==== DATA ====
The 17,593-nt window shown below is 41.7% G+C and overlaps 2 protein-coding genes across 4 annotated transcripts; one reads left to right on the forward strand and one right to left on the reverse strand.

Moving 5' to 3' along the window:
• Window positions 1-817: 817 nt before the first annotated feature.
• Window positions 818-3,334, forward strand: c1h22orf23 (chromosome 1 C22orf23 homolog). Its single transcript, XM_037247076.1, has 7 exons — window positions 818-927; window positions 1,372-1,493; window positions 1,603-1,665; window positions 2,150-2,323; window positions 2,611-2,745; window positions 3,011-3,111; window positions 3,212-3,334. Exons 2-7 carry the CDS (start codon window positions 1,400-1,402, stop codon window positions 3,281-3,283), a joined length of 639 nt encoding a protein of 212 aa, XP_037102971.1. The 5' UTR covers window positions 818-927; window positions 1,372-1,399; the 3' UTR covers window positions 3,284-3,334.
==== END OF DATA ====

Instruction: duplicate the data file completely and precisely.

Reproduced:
The 17,593-nt window shown below is 41.7% G+C and overlaps 2 protein-coding genes across 4 annotated transcripts; one reads left to right on the forward strand and one right to left on the reverse strand.

Moving 5' to 3' along the window:
• Window positions 1-817: 817 nt before the first annotated feature.
• Window positions 818-3,334, forward strand: c1h22orf23 (chromosome 1 C22orf23 homolog). Its single transcript, XM_037247076.1, has 7 exons — window positions 818-927; window positions 1,372-1,493; window positions 1,603-1,665; window positions 2,150-2,323; window positions 2,611-2,745; window positions 3,011-3,111; window positions 3,212-3,334. Exons 2-7 carry the CDS (start codon window positions 1,400-1,402, stop codon window positions 3,281-3,283), a joined length of 639 nt encoding a protein of 212 aa, XP_037102971.1. The 5' UTR covers window positions 818-927; window positions 1,372-1,399; the 3' UTR covers window positions 3,284-3,334.